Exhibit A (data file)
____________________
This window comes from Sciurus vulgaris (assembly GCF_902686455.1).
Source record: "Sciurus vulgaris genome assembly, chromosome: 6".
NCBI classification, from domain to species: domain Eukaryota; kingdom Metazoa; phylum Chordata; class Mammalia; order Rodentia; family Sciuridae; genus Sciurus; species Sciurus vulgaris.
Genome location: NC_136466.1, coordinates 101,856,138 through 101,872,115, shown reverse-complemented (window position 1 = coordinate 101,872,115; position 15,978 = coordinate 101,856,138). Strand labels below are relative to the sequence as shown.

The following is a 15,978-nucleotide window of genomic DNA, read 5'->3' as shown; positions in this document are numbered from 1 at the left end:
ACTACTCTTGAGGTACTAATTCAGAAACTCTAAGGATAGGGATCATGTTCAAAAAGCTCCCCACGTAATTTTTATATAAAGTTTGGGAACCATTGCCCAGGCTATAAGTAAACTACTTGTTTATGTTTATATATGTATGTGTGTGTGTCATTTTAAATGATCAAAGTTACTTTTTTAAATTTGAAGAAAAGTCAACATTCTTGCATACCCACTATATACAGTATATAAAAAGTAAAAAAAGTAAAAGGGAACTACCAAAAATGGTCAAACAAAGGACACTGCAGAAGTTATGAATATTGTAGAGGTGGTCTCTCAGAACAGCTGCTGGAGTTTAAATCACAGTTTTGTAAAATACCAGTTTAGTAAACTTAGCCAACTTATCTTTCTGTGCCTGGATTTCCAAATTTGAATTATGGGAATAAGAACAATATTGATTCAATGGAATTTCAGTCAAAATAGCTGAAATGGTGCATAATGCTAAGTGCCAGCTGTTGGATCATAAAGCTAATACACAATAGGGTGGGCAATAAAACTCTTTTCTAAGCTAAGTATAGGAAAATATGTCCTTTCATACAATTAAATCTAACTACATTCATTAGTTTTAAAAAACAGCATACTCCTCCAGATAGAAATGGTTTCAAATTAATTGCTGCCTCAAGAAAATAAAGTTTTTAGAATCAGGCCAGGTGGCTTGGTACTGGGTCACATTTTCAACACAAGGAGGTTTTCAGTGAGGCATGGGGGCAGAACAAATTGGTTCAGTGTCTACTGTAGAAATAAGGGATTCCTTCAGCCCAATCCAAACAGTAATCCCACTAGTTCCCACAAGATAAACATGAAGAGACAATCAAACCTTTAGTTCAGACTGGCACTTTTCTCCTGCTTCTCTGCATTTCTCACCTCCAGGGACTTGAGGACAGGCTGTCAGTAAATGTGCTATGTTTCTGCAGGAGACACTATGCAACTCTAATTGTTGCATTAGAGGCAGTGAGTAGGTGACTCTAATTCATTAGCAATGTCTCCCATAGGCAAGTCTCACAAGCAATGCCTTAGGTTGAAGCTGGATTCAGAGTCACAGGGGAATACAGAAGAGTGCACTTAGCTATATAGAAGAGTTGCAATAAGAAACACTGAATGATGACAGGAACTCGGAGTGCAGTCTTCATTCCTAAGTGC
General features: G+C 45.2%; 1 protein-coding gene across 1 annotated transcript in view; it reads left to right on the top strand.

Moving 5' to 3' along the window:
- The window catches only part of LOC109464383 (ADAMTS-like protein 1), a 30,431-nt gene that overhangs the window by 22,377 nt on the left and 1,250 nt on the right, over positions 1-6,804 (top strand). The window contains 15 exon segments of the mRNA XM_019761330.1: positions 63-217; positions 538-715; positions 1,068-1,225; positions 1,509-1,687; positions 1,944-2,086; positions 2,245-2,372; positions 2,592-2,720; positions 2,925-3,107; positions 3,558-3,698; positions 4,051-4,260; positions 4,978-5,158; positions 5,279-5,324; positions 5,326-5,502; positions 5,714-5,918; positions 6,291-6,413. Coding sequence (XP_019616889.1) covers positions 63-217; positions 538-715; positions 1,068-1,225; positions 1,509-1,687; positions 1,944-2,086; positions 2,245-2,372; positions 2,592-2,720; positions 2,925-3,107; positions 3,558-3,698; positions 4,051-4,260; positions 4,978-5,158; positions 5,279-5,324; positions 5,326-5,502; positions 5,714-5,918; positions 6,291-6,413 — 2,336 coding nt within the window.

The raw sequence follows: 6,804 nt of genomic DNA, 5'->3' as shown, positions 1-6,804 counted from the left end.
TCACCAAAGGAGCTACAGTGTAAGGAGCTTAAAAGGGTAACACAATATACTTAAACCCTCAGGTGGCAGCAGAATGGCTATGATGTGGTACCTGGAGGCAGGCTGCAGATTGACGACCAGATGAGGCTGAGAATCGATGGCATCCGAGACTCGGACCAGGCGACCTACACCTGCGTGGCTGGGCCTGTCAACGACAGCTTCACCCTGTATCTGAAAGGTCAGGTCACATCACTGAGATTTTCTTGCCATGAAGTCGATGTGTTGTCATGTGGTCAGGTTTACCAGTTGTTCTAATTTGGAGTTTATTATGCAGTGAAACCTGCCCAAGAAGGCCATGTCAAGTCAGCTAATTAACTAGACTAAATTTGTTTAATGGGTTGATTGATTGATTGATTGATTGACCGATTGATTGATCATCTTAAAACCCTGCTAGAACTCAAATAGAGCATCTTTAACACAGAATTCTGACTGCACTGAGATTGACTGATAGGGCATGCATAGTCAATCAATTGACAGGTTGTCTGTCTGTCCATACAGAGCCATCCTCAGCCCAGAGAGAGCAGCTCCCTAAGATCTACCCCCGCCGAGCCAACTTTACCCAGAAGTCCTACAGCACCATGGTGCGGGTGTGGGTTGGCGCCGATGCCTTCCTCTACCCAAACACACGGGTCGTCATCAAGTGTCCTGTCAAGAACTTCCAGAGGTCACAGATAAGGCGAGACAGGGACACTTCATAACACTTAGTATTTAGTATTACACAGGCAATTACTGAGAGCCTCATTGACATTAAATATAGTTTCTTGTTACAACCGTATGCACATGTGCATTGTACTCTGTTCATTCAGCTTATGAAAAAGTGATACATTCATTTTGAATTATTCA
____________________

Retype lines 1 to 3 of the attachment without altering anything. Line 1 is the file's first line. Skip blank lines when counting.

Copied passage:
This window comes from Sciurus vulgaris (assembly GCF_902686455.1).
Source record: "Sciurus vulgaris genome assembly, chromosome: 6".
NCBI classification, from domain to species: domain Eukaryota; kingdom Metazoa; phylum Chordata; class Mammalia; order Rodentia; family Sciuridae; genus Sciurus; species Sciurus vulgaris.